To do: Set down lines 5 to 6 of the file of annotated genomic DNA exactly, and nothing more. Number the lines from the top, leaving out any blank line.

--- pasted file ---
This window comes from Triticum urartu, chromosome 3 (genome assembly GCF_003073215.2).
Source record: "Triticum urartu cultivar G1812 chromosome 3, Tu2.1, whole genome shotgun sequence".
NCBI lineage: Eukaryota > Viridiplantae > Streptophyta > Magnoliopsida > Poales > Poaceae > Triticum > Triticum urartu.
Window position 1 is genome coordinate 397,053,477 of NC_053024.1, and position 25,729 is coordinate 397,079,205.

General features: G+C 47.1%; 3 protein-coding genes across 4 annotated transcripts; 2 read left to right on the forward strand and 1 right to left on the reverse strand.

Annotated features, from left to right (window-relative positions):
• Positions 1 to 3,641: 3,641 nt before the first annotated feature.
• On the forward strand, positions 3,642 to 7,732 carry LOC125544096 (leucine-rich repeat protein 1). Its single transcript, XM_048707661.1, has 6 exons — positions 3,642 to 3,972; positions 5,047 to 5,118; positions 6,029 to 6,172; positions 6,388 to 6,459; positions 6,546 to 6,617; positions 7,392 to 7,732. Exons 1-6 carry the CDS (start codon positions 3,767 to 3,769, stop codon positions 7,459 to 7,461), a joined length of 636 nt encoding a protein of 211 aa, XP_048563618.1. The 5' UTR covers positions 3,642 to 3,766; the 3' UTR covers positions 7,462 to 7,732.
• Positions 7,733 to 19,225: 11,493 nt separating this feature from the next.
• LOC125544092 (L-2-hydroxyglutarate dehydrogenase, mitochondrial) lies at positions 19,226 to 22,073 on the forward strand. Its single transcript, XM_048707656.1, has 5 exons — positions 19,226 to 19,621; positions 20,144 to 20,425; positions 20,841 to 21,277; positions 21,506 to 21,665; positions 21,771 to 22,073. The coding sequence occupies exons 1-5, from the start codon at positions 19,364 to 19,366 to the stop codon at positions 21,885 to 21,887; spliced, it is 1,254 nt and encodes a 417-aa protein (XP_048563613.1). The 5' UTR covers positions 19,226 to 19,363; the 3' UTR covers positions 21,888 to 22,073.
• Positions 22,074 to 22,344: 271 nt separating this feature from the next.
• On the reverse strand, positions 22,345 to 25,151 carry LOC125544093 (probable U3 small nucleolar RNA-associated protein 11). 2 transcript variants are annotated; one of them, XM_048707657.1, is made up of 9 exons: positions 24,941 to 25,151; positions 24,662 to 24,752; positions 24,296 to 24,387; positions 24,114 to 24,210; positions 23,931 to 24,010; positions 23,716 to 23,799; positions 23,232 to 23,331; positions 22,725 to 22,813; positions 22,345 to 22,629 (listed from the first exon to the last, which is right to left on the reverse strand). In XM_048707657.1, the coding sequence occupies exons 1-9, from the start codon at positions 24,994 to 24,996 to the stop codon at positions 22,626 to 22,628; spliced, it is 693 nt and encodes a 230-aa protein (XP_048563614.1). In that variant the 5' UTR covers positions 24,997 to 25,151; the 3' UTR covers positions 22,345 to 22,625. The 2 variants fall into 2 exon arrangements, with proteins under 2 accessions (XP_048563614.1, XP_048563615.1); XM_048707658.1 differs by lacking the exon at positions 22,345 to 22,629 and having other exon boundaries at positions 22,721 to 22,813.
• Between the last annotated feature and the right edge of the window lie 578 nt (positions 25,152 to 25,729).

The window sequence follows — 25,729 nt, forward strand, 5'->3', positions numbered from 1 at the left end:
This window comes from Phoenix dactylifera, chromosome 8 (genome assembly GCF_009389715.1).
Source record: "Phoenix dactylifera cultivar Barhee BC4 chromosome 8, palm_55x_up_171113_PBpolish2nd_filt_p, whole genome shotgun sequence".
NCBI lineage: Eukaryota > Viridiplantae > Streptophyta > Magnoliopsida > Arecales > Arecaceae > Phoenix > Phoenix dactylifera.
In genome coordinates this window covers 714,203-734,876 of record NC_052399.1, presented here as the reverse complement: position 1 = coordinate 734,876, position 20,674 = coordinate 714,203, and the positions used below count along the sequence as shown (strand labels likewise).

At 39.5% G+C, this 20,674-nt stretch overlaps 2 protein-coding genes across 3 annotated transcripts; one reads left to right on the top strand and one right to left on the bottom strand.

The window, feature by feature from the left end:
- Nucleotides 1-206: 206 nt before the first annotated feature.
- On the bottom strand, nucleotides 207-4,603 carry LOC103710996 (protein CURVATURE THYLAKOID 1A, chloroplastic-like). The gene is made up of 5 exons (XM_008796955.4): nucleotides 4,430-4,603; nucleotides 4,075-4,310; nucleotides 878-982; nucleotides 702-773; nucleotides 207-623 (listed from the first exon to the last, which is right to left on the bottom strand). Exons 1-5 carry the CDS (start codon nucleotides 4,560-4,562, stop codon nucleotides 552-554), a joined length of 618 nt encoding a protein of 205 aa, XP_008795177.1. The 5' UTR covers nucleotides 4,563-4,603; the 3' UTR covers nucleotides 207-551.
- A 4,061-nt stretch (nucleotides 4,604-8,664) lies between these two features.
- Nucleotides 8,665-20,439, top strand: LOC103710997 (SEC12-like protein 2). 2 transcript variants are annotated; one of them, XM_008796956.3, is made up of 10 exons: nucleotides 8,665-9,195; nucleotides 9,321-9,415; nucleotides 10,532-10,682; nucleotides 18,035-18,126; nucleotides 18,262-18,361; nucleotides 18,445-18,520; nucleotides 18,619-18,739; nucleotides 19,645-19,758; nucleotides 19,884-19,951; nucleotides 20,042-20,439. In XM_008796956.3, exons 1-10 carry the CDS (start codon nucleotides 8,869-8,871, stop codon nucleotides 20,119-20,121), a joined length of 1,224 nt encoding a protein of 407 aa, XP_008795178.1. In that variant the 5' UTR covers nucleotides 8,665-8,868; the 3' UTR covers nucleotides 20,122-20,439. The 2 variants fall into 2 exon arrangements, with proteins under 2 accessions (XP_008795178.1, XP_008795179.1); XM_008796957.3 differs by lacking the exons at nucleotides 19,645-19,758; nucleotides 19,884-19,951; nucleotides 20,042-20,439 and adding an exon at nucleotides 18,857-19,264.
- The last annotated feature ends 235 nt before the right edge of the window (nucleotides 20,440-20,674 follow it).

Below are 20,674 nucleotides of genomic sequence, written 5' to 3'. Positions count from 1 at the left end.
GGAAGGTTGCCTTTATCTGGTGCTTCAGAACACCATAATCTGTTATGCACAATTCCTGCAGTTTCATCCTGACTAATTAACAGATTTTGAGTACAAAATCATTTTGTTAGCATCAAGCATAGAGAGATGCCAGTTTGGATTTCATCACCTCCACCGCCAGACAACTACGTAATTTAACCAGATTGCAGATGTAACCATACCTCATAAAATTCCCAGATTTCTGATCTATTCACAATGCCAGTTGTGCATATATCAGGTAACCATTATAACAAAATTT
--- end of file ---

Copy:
General features: G+C 47.1%; 3 protein-coding genes across 4 annotated transcripts; 2 read left to right on the forward strand and 1 right to left on the reverse strand.

Annotated features, from left to right (window-relative positions):